Ezekiel's Wheels Klezmer Band / Transported

the band spotted busking at a subway station. For months I thought the album was called 'trainspotting.'

Ezekiel's Wheels Klezmer Band / Transported, 2013

CDs, MP3s available via bandcamp.

Some young klezmer bands thrive on mixing as many musical genres together as possible. Ezekiel's Wheel takes an opposite approach: ingesting so much traditional klezmer that even when they write their own material, it sounds like it came from that same anon person who wrote the "trad" music book. Featuring two violins, trombone, bass, and clarinet, the band has a firm grasp on American klezmer. Since one regularly runs into band members playing in Balkan or Irish or other ethnic music bands around town, this focus here on relatively "pure" traditional klezmer is clearly due to choice. As you hear on this album's second cut, the "December Suite," they are also richly informed by undertones of American music culture and history. They are also used to playing music in "suites" as though, heaven forfend, they actually play this music for simkhes and have people dancing along. I have been to several of their concerts and this is what actually happens.

Part of what comes through on this recording is the sheer love of music, matched to unusual skill, and an unusual ability to play tightly as an ensemble. The sheer intensity of the "Doina and Freylakh," or "Zefkl," especially in the interplay between clarinet and trombone (and the individual solos) is astounding. Then you are blown away by the amazing violin, starting with the twin violin play in "December Suite," but together, and individually throughout the recording. In concert, it does seem as though some songs feature one instrument or the other. Here, in the recording, the focus seems to be on ensemble playing. And, while they generally stick primarily to klezmer here, as in concert, they do at least acknowledge of Jewish musical traditions, as in their performance here of "La rosa enflorece."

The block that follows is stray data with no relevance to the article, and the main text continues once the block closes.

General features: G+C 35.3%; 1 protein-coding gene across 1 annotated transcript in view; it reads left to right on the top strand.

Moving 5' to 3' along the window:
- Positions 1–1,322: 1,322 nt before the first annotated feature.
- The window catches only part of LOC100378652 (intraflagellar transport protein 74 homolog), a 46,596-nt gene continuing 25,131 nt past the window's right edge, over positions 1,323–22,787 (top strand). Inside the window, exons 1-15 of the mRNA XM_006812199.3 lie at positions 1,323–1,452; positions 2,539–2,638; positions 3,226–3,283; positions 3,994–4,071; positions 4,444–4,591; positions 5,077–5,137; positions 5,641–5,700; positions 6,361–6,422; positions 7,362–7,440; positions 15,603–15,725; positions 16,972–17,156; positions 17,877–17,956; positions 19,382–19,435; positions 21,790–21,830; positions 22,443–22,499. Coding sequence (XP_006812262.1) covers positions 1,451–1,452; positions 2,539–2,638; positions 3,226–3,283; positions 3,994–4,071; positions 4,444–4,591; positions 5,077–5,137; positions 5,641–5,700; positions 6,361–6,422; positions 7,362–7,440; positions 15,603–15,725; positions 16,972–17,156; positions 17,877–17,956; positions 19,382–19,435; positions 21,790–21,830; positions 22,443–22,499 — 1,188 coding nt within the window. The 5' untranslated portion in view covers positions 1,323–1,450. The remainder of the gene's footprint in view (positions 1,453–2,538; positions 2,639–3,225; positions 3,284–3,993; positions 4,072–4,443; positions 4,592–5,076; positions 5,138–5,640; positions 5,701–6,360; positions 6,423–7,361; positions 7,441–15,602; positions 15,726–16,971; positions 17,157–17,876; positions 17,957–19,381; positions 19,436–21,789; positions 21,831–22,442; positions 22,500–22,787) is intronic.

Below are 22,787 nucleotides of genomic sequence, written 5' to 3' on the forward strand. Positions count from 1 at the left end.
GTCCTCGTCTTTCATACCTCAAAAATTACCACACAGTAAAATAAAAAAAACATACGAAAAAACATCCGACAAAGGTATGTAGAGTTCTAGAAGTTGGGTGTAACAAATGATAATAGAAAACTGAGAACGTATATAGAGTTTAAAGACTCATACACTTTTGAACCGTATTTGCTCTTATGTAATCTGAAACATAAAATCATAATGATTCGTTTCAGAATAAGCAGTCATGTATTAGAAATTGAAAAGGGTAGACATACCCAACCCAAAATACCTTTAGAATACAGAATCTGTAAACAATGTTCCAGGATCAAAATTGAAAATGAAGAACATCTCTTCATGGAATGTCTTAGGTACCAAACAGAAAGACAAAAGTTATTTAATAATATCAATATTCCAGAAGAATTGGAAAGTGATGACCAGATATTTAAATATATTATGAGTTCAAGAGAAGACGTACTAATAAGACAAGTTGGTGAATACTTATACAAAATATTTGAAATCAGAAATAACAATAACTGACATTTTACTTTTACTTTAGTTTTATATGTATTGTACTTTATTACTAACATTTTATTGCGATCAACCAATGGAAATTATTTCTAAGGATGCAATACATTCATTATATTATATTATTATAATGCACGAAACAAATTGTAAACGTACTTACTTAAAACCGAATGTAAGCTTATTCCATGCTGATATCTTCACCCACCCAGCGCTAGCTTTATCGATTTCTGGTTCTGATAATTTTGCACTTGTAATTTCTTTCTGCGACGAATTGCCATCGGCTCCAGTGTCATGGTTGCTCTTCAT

This review would have been posted much sooner. But so often, when I sit down to listen and make notes, I lose myself and forget. Transported. They have given the word new and different meaning. When they aren't making this wonderful music, Ezekiel's Wheels seem to be involved throughout the community mentoring other musicians and playing wherever they can get people to listen. What you come away with after listening to this recording is not just pleasure, but the desire to hire them for your next simkhe, so that they can bring that skill and joy to you face to face. In the meantime, you can get your own copy of the recording from bandcamp.

Reviewed by Ari Davidow, 18 October 2014.

Personnel this recording:
Abigale Reisman: violin
Jon Cannon: violin
Kirsten Lamb bass
Nat Seelen clarinet
Pete Fanelli trombone

Song Titles

  1. Honga 02:57
  2. December Suite 07:16
  3. La Rosa Enflorece 04:43
  4. Doina And Freylakh 07:31
  5. Di Veels Shipln Far De Halendish 06:42
  6. Zefki 04:53
  7. Street Tunes 07:53
  8. Whistlestop Sirba 03:27
  9. Oi Tate, S'is Gut 03:32

All songs traditional, arranged by Ezekiel's Wheels

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